Please note that there are exceptions to the look-back rule and not all transfers (gifts) result in a period of Medicaid ineligibility. For instance, there is a caregiver exemption and a sibling exemption, which allows a Medicaid applicant to transfer his / her home to his / her adult child or sibling under certain circumstances. Learn more here.

 

What Can be Done about Past Gifts Made?

If one has unknowingly violated Medicaid’s look back period, this is not automatic cause for panic. Some states will recalculate the penalty period, given Medicaid applicants are able to get the gifts (generally cash) back. Some states allow partial return, while other states require full collection. Please note that the return of assets generally results in the Medicaid applicant having “excess” assets, or put differently, assets over Medicaid’s limit. As long as the applicant is over the asset limit, he / she will not qualify for Medicaid. However, the applicant is able to “spend down” excess assets without violating Medicaid’s look back rule. For instance, an elderly applicant might pay for his / her long-term care until the excess assets have been depleted, pay off debt, make home modifications for safety and accessibility, or purchase an irrevocable funeral trust. Once the excess assets have been “spent down”, he / she would qualify for Medicaid.

There is another option for persons who are unable to get reimbursement of assets gifted. Although infrequently permitted, there is an undue hardship waiver in which one can pursue. In simple terms, this waiver is granted when an applicant can prove that he / she will endure “undue hardship” if the penalty period is not lifted. In more explicit terms, this means that an applicant would lack appropriate medical care, shelter, food, clothes, and other things essential to living if denied long-term care Medicaid eligibility.

 

Does Receiving a Gift Affect Medicaid Eligibility?

Yes, receiving a gift can affect Medicaid eligibility. Remember, Medicaid has an asset limit for eligibility purposes, and even a small gift can push a Medicaid applicant / recipient over the limit. As an example, Fred is a Medicaid recipient living in a nursing home. He lives in a state that allows a maximum of $2,000 in assets. He has $1,500 in assets, and receives a small inheritance of $2,000 upon the passing of his sister. With this gift, Fred now has $3,500 in assets, which puts him $1,500 over the asset limit. This jeopardizes his Medicaid eligibility, as he must keep his assets under the asset limit. In this case, Fred must spend the excess assets, in their entirety, the same month he receives them to avoid Medicaid disqualification. For example, he might use the excess assets towards his nursing home care, pay off debt, or purchase an irrevocable funeral trust. If Fred does not “spend down” the excess assets, he likely will be disqualified from Medicaid and have to reapply when his assets are once again below the state’s asset limit.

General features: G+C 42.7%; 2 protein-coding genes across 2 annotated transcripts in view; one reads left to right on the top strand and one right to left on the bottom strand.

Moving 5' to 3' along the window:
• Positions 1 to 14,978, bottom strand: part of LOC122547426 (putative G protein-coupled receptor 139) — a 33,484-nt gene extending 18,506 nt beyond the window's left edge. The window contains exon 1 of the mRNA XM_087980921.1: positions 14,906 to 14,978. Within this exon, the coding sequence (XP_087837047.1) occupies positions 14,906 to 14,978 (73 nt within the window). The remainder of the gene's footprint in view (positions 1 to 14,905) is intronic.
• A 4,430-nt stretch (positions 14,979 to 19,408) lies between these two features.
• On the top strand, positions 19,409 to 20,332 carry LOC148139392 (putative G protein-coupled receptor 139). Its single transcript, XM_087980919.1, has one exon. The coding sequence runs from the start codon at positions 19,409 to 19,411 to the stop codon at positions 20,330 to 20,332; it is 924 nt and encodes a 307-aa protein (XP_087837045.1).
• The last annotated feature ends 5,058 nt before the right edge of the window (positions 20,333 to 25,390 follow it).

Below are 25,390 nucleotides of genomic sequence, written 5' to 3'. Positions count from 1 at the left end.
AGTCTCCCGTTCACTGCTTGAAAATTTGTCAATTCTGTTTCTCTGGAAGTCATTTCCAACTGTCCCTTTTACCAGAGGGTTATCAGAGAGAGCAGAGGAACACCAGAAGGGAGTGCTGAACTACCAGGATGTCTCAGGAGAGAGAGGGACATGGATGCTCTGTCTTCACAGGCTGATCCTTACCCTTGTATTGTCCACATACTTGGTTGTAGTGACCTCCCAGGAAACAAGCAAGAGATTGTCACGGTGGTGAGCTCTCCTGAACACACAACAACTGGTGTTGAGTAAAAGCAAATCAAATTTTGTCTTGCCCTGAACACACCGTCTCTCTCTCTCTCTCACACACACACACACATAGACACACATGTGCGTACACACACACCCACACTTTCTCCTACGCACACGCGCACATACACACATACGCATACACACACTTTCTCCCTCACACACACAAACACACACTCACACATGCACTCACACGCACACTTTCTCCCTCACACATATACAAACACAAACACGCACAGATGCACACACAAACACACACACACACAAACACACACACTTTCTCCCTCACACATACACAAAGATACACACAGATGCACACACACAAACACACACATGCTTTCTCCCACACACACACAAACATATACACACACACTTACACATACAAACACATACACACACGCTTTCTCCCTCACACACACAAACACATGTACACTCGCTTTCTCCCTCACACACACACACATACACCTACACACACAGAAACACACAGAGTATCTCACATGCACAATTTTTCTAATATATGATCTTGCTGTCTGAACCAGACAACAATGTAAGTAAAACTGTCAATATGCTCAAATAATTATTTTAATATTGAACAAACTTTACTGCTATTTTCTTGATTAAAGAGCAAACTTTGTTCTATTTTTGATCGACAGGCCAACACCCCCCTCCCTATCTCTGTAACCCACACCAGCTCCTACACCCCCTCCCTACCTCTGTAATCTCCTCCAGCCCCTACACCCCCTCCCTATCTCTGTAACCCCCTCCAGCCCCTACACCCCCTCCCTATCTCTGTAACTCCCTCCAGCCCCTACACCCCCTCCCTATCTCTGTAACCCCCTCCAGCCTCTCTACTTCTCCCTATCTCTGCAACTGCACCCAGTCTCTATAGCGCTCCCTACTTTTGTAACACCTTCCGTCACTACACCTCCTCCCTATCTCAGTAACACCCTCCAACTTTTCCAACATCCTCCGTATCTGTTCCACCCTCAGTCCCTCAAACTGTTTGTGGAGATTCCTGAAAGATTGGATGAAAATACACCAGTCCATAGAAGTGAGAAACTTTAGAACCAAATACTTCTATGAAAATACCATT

If one receives a gift prior to Medicaid application, pushing him / her over the asset limit, one can “spend down’ excess assets without violating Medicaid’s look back period. Again, this may be done in several ways, as mentioned above.

 

Getting Professional Assistance

Given the complexity of Medicaid eligibility, particularly if one has assets over the limit, or if one has violated Medicaid’s look back period, it is strongly advised one consider Medicaid planning. Professional Medicaid planners are knowledgeable about the Medicaid rules in each state, are familiar with planning strategies to preserve assets for family as inheritance, and make the application process much less complicated for an applicant. Find a professional planner here.